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News Analysis

Samsung’s new agency model aiming for 20% efficiency gains to reinvest in working media

By Josh McDonnell - Senior Writer

17 January 2020 3min read

Samsung was engaging up to a hundred different agencies over the various marketing assets, including media says one industry observer.

By Josh McDonnell - Senior Writer

17 January 2020 3min read

Fresh from breaking ranks from its global agency roster, Samsung has hacked its local agency partner lineup and plans to invest the savings in working media. If the move proves successful, the ultra-slim agency roster may well signal the shape of things to come in Australia.

 

After a decade long partnership with Publicis, tech giant Samsung has undertaken a potentially market-shaping overhaul of its agency partner arrangements. 

Relationships with up to 100 different suppliers have been hacked back to a consolidated media, creative and digital contract with Clemenger group, led by CHE Proximity.

As Samsung’s Australian operation was given free rein to create a new operating model for the local market, global alignments were cast aside.

From the resulting pitch, Clemenger emerged with creative, media, digital and social in its hands - and with group agency CHE Proximity (CHEP) responsible for key aspects of delivery.

 
Shift happens

CHEP handling such a sizeable media remit is a significant departure, both for a brand like Samsung and for an organisation like Omnicom, which generally houses media within one of its two major agencies, OMD and PHD.

Some observers familiar with the review say the previous operating approach and the way in which it was being managed was “pretty antiquated”.

“It came down to an issue of centralised leadership and that was ... difficult to achieve with Publicis,” says one industry executive who was across the Samsung review process.

“Ultimately it looks to be less about breaking away from a global structure and more about, as a market, outgrowing what the agencies, who were appointed at a global level, could do in this market.”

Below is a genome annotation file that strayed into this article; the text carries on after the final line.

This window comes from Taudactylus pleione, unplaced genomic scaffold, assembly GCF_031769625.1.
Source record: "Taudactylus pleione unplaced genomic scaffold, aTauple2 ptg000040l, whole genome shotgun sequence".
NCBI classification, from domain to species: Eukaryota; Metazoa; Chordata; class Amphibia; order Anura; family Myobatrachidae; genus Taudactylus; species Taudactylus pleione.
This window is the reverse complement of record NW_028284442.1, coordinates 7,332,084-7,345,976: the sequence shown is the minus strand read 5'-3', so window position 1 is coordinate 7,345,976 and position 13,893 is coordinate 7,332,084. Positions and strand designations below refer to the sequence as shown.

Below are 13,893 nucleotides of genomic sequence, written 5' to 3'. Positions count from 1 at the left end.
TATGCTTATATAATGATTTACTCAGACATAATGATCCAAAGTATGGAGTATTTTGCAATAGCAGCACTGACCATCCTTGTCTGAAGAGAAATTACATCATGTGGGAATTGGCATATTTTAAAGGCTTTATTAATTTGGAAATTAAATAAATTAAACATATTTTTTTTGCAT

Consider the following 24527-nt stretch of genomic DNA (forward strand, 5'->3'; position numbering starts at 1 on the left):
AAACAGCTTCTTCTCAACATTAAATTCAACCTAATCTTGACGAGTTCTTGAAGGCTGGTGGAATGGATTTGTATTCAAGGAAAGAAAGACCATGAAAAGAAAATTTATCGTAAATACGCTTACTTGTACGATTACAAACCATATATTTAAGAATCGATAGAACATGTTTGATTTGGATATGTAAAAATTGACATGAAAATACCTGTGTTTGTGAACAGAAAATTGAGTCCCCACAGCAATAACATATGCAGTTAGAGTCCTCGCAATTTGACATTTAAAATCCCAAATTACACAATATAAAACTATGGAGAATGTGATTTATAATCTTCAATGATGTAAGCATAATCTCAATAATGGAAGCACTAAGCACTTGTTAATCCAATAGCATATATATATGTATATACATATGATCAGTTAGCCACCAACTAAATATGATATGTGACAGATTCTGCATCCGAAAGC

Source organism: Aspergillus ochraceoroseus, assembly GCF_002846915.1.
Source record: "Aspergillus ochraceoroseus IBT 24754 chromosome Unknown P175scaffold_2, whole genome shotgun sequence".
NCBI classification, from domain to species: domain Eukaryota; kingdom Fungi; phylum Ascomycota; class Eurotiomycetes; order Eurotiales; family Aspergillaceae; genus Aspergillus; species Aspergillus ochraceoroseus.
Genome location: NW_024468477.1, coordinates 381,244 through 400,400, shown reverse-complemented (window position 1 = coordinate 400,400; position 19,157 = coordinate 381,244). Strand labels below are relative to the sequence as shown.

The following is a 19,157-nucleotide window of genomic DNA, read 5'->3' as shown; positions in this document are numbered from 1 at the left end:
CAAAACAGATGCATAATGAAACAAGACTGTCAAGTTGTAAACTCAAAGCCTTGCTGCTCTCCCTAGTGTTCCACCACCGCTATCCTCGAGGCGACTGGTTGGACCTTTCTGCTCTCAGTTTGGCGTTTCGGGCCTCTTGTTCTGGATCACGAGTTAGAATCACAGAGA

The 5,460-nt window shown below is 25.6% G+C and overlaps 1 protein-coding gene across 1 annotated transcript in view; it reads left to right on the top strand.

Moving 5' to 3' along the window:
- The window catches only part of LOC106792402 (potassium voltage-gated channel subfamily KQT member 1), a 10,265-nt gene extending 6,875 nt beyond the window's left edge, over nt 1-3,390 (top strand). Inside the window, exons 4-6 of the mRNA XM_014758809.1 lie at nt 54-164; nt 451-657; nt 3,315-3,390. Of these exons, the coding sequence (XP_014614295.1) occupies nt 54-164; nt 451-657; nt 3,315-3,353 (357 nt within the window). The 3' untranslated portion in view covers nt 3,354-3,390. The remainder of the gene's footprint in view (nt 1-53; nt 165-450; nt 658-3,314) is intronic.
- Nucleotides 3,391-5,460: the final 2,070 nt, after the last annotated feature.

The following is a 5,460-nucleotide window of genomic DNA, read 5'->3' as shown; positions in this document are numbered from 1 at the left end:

It is understood the shortlist comprised of the incumbent Publicis agencies, a combined M&C Saatchi and Bohemia offering and the Clemenger Group.

 

Cut back to regrow

Another industry executive who did not want to be named said Samsung’s consolidation was not about driving agency fees down.

Samsung is said to be focused on streamlining its agency relationships to eliminate duplication of fees and to redirect those savings back into working media.

“The consolidation of the agency structure allows Samsung to reduce the fee base it was paying,” the exec told Mi3. “The company was engaging something like a hundred different agencies over the various marketing assets it was producing, including media.

“You then have to replicate management and fee structures, overheads and everything else fifty times. That’s where Samsung saw the scale of opportunity - investing those dollars into more effective use of media.”

Observers suggest Samsung’s new strategy will deliver a 20 per cent increase in working media investment, partly to lift Samsung’s share of voice versus rivals in the Australian market. Right now, that looks to be a smart move.

 

In a downturn, advertise more

Smartphone sales are declining globally - but the slump in Australia is steeper still as buyers perceive insufficient value to cost ratios. Spending to increase share of voice in a downturn has consistently shown to yield results - and increasing brand presence within paid media channels appears a central plank of Samsung's broader marketing strategy. 

While Samsung has gone all-in with Clemenger, its in-house agency Cheil remains involved with communications output and a some specialist agencies are expected to remain on the roster, despite the axe falling on “top tier” shops. Meanwhile, Edelman survived the chop after retaining the mobile business in a hotly contested review last year.

 

Ringing the changes?

In a broader industry context, Samsung’s drive to find efficiencies and a new agency working model has some predicting the trend will intensify across a range of consumer and business-to-business brands and marketing teams in the first half of this year.

Historically Samsung has been seen as a challenging executive culture to operate within and as an outside partner. But this shake-up should prove interesting.

Samsung’s push to consolidate creative, media and digital with one agency partner provides an early market test of whether these arrangements can deliver improved strategic alignment across Samsung’s product lines, more efficient processes between marketing and agency teams and better output in creative and media.

It will also ultimately determine if the marketing team can deliver a tangible improvement in business results for the Australian operation.

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By Josh McDonnell - Senior Writer

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